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Better late than never, it’s Episode 9, wherein we hear Eberhard the German’s description of his own doomed conception, after a fashion, by which he introduces his handbook of Latin composition, the Laborintus.
This episode’s text:
- Eberhard the German. “The Laborintus of Eberhard: Rendered into English with Introduction and Notes.” Trans. Evelyn Carson. Diss. Cornell University, 1930. Print.
Image: Wellcome Library, MS 49, fol. 42r. “Uroscopy Chart.”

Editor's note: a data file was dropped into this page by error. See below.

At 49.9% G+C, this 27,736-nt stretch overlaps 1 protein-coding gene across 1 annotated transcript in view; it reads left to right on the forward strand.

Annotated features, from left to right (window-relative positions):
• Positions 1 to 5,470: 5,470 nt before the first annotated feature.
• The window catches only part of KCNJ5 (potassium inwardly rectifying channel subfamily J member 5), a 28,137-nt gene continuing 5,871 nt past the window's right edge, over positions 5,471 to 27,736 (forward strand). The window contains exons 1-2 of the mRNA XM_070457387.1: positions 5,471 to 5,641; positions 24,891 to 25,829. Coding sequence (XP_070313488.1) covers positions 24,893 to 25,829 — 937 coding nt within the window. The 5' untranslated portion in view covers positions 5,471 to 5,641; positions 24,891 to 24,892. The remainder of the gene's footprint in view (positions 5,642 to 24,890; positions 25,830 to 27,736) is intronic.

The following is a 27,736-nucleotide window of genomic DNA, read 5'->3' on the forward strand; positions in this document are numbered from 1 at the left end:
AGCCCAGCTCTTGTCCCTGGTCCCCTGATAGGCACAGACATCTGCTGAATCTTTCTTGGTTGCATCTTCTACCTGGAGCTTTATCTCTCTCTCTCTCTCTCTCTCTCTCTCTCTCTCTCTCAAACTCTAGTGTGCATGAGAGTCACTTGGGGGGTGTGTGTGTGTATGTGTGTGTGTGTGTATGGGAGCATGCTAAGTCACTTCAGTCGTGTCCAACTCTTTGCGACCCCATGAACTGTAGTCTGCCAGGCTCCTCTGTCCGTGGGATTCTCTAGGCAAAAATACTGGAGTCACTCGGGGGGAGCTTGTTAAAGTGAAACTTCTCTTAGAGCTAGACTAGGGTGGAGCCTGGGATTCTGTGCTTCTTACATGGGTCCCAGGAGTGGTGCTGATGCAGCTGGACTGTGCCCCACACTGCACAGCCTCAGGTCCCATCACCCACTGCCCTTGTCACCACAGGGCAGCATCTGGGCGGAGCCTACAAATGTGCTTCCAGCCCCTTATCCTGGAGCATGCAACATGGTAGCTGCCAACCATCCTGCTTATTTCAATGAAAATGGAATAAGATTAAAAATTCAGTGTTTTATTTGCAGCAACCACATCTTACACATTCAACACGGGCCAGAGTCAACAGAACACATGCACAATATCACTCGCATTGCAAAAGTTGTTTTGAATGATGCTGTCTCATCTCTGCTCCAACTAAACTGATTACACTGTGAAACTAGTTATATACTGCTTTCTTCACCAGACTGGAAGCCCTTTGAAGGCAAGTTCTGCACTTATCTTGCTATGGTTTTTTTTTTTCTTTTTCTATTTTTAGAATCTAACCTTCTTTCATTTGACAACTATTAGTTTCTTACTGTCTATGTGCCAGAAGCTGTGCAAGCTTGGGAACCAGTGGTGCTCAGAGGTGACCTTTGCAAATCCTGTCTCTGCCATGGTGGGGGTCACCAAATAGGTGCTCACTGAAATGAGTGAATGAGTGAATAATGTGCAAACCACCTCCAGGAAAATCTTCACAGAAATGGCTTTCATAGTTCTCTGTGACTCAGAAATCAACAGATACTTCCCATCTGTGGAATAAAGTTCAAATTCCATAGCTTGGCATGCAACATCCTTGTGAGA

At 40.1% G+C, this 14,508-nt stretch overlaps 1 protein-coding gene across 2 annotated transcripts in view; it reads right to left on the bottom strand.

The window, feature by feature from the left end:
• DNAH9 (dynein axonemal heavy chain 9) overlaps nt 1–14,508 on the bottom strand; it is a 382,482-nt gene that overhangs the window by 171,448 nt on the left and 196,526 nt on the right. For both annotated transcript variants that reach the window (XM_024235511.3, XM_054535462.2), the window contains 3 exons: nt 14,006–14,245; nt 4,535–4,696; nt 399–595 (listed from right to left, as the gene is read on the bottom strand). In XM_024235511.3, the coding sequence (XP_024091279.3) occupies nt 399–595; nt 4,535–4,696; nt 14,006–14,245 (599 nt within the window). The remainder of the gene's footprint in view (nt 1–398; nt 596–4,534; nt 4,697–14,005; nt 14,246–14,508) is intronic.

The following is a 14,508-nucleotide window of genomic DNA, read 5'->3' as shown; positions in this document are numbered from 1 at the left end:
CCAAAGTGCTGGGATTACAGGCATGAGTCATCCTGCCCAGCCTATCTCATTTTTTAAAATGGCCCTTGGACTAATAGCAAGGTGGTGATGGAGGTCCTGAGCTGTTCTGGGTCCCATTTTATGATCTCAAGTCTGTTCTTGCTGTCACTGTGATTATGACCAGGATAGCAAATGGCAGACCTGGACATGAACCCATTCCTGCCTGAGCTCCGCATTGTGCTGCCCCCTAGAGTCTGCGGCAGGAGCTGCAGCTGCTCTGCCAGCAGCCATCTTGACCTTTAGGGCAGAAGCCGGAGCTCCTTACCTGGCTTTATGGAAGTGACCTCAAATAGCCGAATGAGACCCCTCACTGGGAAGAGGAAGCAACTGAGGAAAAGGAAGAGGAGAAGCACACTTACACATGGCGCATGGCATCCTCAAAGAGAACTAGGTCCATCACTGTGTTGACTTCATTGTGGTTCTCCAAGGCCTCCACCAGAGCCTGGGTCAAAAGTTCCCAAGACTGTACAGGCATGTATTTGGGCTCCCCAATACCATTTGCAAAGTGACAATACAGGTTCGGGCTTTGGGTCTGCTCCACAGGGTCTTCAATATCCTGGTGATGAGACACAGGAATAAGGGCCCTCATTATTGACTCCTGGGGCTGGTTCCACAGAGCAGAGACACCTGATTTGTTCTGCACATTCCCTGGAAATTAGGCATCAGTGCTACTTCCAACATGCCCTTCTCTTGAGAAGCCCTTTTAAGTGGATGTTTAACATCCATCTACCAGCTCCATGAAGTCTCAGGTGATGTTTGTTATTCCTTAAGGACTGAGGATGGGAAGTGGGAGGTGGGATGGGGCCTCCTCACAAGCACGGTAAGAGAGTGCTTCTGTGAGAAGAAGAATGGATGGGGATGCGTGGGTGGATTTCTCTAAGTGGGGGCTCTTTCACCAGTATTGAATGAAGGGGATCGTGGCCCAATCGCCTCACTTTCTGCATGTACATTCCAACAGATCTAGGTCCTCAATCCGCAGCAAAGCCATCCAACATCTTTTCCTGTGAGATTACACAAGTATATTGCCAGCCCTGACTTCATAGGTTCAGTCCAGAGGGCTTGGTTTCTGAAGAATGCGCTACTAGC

As an English teacher myself I can’t help but laugh at the font of tears. My students surely may think that about their textbooks. I have a couple of questions for you, though I’m aware you may not delve this deeply back in the comments. Do your students listen to your podcast?
Secondly, I came here not originally not as a teacher of grammar but as a tabletop roleplaying game master (i.e. Dungeons and Dragons). I wonder if there isn’t a segment of your fan base that is interested in medieval weirdness from that standpoint?